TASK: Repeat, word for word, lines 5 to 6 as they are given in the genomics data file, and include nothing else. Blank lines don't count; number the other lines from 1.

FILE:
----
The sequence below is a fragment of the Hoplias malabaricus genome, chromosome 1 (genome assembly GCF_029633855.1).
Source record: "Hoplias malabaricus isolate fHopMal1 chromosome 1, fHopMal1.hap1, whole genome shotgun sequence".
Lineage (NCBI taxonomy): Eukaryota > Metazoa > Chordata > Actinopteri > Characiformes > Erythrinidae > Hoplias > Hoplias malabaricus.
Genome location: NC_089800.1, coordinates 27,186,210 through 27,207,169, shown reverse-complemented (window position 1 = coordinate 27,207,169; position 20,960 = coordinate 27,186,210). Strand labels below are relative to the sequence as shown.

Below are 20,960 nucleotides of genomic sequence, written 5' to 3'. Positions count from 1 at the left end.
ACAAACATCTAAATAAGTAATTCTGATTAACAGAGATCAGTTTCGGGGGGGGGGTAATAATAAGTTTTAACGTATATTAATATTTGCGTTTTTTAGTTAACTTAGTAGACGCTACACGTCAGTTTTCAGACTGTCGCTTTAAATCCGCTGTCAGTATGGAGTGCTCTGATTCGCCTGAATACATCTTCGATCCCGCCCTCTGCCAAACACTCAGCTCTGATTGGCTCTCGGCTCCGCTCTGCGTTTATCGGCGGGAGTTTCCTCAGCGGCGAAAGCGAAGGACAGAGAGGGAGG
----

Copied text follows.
Below are 20,960 nucleotides of genomic sequence, written 5' to 3'. Positions count from 1 at the left end.
ACAAACATCTAAATAAGTAATTCTGATTAACAGAGATCAGTTTCGGGGGGGGGGTAATAATAAGTTTTAACGTATATTAATATTTGCGTTTTTTAGTTAACTTAGTAGACGCTACACGTCAGTTTTCAGACTGTCGCTTTAAATCCGCTGTCAGTATGGAGTGCTCTGATTCGCCTGAATACATCTTCGATCCCGCCCTCTGCCAAACACTCAGCTCTGATTGGCTCTCGGCTCCGCTCTGCGTTTATCGGCGGGAGTTTCCTCAGCGGCGAAAGCGAAGGACAGAGAGGGAGG